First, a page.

The Bridge

For two months, while writing my symphonic impressions of Hart Crane’s epic poem of America, The Bridge, I was reading his biography and various critiques of his poem. By and large, it seems to me that he was badly misunderstood, even by the most generous of his critics. The consensus seemed to be that The Bridge failed to achieve the poet’s far-reaching ambitions. Many of the critics compared one poem to another and felt that he was mistaken to include poems which they considered to be weak.

The more I read the poem, the more convinced I became that he was right – and they wrong. The poem seemed to me to be like a great symphony, in which not every moment could be equally ecstatic in its language. For the great moments in a musical work to shine, there also have to be quieter, less profound moments, by comparison with which the stunning moments shine all the brighter. The music must ebb and flow – as does Crane’s poem as it moves from poem to poem.

His critics also seemed to struggle with the surface level incomprehensibility of his language. Certainly, Crane employs language in a way that most intentionally reaches beyond any usual logical framework, but seems more interested in the sound and rhythms of the words. He also is a time traveler. In the middle of a sentence, he can shift his view to incorporate events that in the real world may have taken place hundreds of years apart, but in his mental landscape are brought together by some internal thread of connection. As I read his words, rather than focus on trying to understand them in a normal way, I simply let the words flow past me, like music does, following their own logic, and then they seem to open, like mysterious flowers, evoking innumerable other associations.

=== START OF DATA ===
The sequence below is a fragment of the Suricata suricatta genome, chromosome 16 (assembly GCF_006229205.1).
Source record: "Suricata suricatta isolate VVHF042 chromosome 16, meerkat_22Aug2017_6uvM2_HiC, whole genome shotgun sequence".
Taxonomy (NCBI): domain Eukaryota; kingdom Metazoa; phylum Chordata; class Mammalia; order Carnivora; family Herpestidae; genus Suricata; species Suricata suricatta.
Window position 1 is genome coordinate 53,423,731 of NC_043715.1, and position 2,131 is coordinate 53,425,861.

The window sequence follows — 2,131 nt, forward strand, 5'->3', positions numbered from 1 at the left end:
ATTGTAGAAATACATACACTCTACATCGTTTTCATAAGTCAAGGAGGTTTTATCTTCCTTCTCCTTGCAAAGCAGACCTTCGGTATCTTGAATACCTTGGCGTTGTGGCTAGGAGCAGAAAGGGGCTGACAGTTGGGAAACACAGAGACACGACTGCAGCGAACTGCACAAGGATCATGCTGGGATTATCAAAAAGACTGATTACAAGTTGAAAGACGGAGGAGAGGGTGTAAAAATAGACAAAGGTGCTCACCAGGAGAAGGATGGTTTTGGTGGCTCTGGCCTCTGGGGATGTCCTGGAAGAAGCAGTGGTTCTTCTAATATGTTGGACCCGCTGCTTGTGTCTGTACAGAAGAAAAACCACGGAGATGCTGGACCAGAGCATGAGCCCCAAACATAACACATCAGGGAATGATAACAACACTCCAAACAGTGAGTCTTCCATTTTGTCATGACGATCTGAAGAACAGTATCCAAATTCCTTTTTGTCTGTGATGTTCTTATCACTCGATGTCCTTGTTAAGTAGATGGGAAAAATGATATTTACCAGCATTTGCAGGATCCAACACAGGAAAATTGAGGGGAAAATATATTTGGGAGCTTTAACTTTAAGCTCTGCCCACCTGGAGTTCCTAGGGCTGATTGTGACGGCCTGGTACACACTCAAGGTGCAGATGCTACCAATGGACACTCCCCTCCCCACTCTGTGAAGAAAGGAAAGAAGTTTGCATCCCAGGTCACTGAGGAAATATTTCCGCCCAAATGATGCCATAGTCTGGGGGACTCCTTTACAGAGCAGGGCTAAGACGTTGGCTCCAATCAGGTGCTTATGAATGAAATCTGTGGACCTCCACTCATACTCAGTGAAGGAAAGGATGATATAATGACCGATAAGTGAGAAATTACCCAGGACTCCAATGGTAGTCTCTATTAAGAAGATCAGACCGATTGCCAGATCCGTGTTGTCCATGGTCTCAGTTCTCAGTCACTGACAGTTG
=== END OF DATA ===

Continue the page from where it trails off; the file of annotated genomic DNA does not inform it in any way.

Crane evidently was intensely responsive to music and the poem contains numerous musical references. Reading through the poems, they begin to sing. When writing the symphony, it was fascinating to research the various musical references, find the tunes on-line, and incorporate them, mostly but not always disguised, into the score. His survey of the American geographic, historical and cultural landscape is full of sound – folk songs, hymns, Broadway tunes, jazz. In the poems, there are hurdy-gurdies, nickelodeons, grind organs and burlesque theater bands. At least to my understanding, he was carefully writing words that rhythmically arose from these remembered musical references, as they evoke the sounds of America, in its many guises. The voice of America that he captured was multi-faceted, like ancient gods, ranging from the most mundane and crass to the visionary and creative.